Expert analysis confirms: Plomin C coal plant is economically unfeasible
The Plomin C coal power plant would bring higher social costs than benefits and is highly sensitive to changes in operational costs, so it is not recommended to continue with the project, according to a new economic analysis commissioned by Zelena akcija (Friends of the Earth Croatia) and carried out by the Society for Sustainable Development Design (DOOR) using European Commission methodology.
Croatia backs away from plan for new coal-fired power plant
According to Reuters: Croatia is unlikely to go ahead with plans to build a new coal-fired thermal plant in the northern Adriatic for which it entered partnership talks with Japan's Marubeni Corp, the environment minister said.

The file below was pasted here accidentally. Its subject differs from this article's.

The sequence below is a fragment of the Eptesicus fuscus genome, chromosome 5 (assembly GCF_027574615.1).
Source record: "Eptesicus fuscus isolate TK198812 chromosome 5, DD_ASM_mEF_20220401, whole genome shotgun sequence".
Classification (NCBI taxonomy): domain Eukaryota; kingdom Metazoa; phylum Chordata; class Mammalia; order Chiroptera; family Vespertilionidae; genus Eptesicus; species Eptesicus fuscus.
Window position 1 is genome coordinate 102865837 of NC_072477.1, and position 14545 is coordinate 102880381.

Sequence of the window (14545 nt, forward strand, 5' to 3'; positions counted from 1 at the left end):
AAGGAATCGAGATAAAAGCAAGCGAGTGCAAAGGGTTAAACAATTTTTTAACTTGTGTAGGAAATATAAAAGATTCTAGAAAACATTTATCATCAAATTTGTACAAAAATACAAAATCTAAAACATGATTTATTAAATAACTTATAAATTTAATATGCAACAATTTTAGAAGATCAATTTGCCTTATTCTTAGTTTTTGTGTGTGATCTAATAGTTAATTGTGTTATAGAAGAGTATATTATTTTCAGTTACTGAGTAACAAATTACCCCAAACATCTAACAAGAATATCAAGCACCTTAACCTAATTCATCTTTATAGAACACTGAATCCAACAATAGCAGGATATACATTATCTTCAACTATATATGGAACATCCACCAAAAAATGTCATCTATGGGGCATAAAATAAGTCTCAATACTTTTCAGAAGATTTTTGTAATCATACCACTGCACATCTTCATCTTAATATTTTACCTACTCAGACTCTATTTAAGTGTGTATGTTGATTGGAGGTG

Major blow for Croatian coal plant as Crédit Agricole announces new coal power policy
The publication of new criteria for coal-fired power plant financing by French bank Crédit Agricole suggests that the bank will not be able to finance the controversial EUR800 million Plomin C coal power plant in Croatia, believe campaign groups. The policy now rules out finance for coal power plants in high-income countries, which includes Croatia.
92% of public consultation respondents against Plomin C coal power plant
The Istria County authorities held a public consultation from 16 February - 15 March with the question: Are you for or against the Plomin C power plant using coal as a fuel? The results of the consultation, in which 9085 members of the public and 183 clubs and associations participated, is that 92 percent of respondents stated that they are against a new power plant using coal at Plomin.
Marubeni and Alstom's corruption records cast new doubts on Plomin C coal power project, warns new analysis